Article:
A Scottish health board has been fined for asbestos failings that put several workers in danger during a seven-year period.
Greater Glasgow Health Board, known as NHS Greater Glasgow & Clyde, admitted failing to properly manage the risks of potentially deadly fibres in a ground floor neurology plant and switch room of Southern General Hospital.
Glasgow Sheriff Court heard how the health board took no action to remove asbestos containing materials (ACMs) in the ceiling of the room, despite three warnings between 2004 and 2011 that is was “high risk” and required “removal and environmental cleaning”.
As a result, employees on site and outside contractors had been exposed to the harmful asbestos fibres.
Greater Glasgow Health Board, of JB Russell House, Gartnavel Royal Hospital, Great Western Road, Glasgow, was fined £10,000 after pleading guilty to a breach of Regulation 4(10)(b) of the Control of Asbestos Regulations 2006.
An investigation by the Health and Safety Executive (HSE) found the Greater Glasgow Health Board had taken no action in relation to the ACMs in the ceiling since the original 2004 survey, nor had it acted following the later surveys.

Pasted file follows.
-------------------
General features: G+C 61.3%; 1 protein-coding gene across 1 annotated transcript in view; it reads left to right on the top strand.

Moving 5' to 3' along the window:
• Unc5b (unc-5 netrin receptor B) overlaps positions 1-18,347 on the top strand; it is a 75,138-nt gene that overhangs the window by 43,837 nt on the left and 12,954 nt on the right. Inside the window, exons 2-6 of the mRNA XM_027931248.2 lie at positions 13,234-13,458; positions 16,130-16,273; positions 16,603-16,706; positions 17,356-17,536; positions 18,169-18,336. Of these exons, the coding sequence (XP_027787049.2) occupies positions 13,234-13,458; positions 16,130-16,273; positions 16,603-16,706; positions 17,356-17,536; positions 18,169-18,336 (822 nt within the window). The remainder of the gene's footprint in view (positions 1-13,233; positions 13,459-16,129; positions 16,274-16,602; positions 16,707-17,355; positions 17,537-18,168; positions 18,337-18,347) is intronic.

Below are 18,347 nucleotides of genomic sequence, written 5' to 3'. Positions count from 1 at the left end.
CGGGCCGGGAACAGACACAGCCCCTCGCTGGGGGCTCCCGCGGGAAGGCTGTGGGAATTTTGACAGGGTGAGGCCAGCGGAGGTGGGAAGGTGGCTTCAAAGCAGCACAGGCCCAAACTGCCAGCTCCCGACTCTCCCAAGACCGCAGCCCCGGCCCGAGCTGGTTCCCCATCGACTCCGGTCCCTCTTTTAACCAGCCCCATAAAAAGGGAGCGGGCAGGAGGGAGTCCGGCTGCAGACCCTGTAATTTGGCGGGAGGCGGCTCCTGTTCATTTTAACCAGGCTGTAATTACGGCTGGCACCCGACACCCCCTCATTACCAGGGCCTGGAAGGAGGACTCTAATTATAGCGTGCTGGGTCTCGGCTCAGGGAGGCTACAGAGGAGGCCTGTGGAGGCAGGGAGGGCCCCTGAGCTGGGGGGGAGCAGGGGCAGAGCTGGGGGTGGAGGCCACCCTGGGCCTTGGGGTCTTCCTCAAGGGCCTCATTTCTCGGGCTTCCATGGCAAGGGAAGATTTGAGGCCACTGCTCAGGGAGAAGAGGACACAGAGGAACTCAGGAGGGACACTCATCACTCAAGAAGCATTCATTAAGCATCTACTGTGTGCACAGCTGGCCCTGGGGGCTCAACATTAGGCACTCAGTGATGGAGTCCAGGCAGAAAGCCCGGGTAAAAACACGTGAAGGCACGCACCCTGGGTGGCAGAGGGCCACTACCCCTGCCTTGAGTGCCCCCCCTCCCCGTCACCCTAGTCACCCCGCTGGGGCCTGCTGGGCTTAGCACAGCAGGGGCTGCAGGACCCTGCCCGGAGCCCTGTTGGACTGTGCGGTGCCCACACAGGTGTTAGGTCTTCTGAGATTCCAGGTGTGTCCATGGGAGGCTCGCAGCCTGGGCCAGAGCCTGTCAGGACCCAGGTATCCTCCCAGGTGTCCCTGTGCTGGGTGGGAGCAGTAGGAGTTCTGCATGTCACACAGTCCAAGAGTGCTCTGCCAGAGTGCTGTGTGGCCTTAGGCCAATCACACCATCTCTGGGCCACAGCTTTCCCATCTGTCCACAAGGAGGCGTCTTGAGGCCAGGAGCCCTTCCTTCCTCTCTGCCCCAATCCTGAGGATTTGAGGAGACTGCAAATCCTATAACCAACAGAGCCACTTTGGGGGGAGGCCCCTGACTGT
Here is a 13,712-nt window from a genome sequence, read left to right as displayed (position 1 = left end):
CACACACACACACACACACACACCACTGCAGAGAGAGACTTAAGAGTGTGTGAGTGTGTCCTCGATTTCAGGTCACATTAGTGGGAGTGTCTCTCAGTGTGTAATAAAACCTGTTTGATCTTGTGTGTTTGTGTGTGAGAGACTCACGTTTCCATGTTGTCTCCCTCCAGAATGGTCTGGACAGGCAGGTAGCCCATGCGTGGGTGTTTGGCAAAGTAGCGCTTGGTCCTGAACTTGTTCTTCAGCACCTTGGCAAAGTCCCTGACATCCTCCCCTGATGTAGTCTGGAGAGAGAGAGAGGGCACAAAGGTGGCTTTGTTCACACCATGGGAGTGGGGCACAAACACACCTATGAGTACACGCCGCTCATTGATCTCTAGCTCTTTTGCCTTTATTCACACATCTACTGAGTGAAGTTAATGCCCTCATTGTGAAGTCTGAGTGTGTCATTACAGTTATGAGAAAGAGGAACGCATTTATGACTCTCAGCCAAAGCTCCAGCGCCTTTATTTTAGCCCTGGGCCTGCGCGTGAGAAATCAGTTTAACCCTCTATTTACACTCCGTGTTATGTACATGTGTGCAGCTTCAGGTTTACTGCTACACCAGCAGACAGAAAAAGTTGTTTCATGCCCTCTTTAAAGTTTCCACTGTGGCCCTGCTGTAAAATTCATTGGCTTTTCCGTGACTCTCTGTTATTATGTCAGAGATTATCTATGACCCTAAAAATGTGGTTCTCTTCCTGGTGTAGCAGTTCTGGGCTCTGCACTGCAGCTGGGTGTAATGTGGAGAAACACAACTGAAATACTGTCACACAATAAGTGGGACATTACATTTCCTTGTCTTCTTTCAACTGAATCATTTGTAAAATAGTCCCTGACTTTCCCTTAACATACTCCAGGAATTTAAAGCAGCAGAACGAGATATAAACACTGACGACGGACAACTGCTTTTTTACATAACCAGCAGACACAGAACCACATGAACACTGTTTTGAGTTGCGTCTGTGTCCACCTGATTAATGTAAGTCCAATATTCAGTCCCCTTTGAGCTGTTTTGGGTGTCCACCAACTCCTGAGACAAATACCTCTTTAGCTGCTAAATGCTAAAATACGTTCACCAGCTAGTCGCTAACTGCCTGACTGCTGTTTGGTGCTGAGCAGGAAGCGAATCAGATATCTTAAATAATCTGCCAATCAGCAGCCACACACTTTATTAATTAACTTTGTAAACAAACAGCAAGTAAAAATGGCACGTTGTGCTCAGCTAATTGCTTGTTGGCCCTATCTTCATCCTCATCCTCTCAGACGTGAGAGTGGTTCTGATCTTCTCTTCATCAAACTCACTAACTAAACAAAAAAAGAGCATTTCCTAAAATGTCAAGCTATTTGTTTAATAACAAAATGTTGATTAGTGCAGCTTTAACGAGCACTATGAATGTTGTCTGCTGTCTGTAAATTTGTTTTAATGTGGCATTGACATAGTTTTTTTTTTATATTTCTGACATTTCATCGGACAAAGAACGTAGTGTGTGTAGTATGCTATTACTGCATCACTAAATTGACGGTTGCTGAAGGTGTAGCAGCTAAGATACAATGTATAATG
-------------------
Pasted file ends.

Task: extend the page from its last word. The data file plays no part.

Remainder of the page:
The area had then become extensively contaminated with unsealed asbestos debris as a result of the health board’s failure to remove the ACMs and environmentally clean the area, while monitoring of the ACM in the room was labelled as insufficient.
Had monitoring been carried out more regularly, it would have been clear that the ACM was still present and still posing a high risk to anyone entering.
Asbestos exposure in the workplace can be extremely dangerous, causing a number of illnesses and diseases.
If you have had any exposure to asbestos in the past, you really need to visit your doctor as soon as possible for a check-up.
Only when the results come through will you then know whether or not you can claim for compensation, something with which the Accident Advice Helpline can offer assistance.
To discuss your claim with a member of their expert team dial 0800 689 0500 now.
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Date Published: December 24, 2013
Author: David Brown